What makes you think that a 75 year old would want to read through pages of manual in 6 point text anyway...no matter whether is PDF. TXT, JPEG or anything else?

If your customers are so cluless about even using technology like the internet just print a frigging 1-900 support number on your box, sell your software for free  and watch as the money rolls in as they light up your support line.

Code Monkey
Wednesday, February 11, 2004

i would expect 75 year old grandmothers to want to read the documentation--computers are not second nature to them, so documentation is helpful.
But I'd still expect most to have a web browser, (win95 osr2 and later) so HTML is good enough. even if they almost never go online.
if not, use RTF. there must be a VB OCX which can read RTF, they can use your app to read it or find the doc itself and use WordPad/etc.
or use acrobat like everyone says and make them install it from the CD.

self-running-apps are rare now because the industry has tried to move to the 'application and data are separate' model. for lots of reasons, security being the most pressing right now. you sign the application once then let everyone in the world create data for it.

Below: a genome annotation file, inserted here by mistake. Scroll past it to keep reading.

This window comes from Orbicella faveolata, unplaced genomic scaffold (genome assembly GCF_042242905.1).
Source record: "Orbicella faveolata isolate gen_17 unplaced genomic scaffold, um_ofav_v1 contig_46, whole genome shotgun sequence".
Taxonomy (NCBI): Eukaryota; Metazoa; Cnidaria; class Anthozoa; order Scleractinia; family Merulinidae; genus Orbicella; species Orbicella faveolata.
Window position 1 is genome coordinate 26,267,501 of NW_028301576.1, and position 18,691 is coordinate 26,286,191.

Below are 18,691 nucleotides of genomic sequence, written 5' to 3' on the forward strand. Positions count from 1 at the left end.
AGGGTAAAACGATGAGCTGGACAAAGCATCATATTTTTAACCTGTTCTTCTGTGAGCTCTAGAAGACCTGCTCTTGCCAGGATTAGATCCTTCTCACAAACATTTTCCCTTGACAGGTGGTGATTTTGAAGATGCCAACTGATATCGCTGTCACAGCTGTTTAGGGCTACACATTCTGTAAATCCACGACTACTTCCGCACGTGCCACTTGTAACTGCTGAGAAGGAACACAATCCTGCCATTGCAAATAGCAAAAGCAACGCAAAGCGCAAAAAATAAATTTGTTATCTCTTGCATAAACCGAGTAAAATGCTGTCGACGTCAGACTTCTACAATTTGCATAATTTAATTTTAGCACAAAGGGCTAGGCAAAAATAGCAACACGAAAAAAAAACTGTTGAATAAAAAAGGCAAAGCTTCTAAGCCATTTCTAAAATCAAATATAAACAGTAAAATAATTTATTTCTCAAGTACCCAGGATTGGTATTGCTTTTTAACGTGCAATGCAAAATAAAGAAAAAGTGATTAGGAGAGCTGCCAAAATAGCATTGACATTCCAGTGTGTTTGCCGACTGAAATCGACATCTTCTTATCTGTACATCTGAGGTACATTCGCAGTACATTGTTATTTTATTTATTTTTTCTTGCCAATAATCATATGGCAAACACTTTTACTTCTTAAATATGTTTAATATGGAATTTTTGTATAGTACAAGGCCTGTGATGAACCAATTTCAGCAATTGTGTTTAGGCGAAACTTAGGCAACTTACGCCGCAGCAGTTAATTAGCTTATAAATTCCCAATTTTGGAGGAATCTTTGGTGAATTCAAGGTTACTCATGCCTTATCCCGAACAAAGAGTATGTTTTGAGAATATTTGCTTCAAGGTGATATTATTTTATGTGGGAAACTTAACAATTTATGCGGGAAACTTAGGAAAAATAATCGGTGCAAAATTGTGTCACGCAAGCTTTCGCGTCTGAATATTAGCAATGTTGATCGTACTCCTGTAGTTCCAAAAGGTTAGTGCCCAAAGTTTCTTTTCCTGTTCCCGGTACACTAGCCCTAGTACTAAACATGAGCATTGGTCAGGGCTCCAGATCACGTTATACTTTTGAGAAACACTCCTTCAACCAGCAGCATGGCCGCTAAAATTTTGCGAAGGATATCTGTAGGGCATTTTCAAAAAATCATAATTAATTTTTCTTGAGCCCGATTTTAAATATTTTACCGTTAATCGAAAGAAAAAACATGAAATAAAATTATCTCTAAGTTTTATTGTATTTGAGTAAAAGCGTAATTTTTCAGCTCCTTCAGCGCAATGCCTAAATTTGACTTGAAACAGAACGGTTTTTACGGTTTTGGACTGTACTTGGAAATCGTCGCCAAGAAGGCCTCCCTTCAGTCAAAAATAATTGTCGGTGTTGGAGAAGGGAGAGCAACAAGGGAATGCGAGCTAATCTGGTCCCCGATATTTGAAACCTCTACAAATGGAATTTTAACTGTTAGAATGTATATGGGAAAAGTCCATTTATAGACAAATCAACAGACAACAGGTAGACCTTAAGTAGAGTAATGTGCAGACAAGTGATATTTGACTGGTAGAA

mb
Wednesday, February 11, 2004

"Windows help assumes that IE 4+ is installed. This is a bad assumption for Win 95"

I think you're confusing Windows Help and HTML Help. The latter requires a fairly up-to-date system (by the standard of 75 year old grandmothers) but Windows Help was definitely around before IE4 was even released. The format dates back to 16-bit Windows.

Chris Nahr
Thursday, February 12, 2004

Send them a printed manual, preferably in large type.

GuyIncognito
Thursday, February 12, 2004

Or better yet, send over a young gentleman to read it to them, clean their gutters, and rescue their cat from their tree.

GuyIncognito
Thursday, February 12, 2004

*  Recent Topics

*  Fog Creek Home